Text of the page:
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Basic Math Operations

The easiest way to show you the basic math operations is with irb. Fire up irb again and type in some basic expressions, like these:

irb(main):001:0> 7 + 5 # add
=> 12
irb(main):002:0> 20 - 8 # subtract
=> 12
irb(main):003:0> 2 * 6 # multiply
=> 12
irb(main):004:0> 144 / 12 # divide
=> 12
irb(main):005:0> 12**2 # exponent
=> 144
irb(main):006:0> 12 % 5 # modulo (remainder of division)
=> 2

Don't forget the unary operators, + and -, which indicate negative and positive numbers:

irb(main):007:0> +7 + -5
=> 2
irb(main):008:0> -20 + 32
=> 12
irb(main):009:0> -20 - +32
=> −52
irb(main):010:0> 20 * -8
=> −160

If there is no sign immediately before the number, it is positive.

You can also do some of these operations with named methods such as div, modulo, divmod, quo, and remainder. Method calls are shown with integer, float, and parentheses so you can see the differences they make.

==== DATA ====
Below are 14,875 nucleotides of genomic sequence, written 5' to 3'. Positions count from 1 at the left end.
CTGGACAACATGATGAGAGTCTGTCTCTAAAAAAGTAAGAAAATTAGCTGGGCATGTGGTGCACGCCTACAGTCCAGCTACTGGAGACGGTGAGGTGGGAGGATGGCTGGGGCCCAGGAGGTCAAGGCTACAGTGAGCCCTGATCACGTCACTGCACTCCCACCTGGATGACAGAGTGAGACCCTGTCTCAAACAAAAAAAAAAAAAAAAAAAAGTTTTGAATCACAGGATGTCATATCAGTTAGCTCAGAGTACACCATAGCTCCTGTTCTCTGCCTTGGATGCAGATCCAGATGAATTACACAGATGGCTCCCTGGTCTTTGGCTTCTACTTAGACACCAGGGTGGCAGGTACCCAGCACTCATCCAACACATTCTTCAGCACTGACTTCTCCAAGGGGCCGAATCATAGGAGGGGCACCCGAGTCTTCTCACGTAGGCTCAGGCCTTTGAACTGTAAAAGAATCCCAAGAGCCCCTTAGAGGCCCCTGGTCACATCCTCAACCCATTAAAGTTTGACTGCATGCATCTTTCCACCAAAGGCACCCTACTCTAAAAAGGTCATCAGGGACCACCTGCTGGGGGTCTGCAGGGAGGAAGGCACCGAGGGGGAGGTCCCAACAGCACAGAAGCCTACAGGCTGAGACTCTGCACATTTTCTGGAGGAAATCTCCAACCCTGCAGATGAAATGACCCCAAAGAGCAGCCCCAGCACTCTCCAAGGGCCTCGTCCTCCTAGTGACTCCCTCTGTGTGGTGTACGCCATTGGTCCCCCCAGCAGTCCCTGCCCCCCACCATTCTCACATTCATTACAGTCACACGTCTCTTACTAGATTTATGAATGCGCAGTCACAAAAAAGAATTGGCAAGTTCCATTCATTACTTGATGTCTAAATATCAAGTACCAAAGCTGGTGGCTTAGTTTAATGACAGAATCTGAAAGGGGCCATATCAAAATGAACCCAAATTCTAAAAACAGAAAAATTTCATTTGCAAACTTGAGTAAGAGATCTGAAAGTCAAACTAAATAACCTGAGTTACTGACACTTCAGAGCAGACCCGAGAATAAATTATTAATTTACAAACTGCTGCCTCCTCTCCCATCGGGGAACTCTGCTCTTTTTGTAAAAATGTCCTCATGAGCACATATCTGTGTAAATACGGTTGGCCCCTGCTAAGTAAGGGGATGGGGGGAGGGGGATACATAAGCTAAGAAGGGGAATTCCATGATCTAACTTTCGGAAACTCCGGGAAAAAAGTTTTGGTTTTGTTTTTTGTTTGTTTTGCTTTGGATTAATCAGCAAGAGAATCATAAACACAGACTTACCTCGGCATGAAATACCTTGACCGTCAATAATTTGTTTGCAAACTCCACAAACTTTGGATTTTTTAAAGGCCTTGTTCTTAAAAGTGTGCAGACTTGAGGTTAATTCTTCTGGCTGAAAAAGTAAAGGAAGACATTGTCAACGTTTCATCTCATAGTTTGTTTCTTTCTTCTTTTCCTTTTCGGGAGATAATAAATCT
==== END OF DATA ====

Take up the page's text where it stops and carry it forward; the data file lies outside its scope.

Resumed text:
irb(main):011:0> 24.div 2 # division
=> 12
irb(main):012:0> (25.0).div(2.0) # result is integer
=> 12
irb(main):013:0> 12.modulo 5 # modulo
=> 2
irb(main):014:0> 12.modulo(5.0) # modulo with float
=> 2.0
irb(main):015:0> 12.divmod 5 # return array with quotient, modulus
=> [2, 2]
irb(main):016:0> 12.0.divmod 5.0 # with float
=> [2, 2.0]
irb(main):017:0> 12.quo 5 # return the quotient
=> 2.4
irb(main):018:0> 12.remainder 5 # return the remainder
=> 2

Many of these methods started life as methods of the Numeric class, but were overridden or redefined in other subclasses. You will find versions ...

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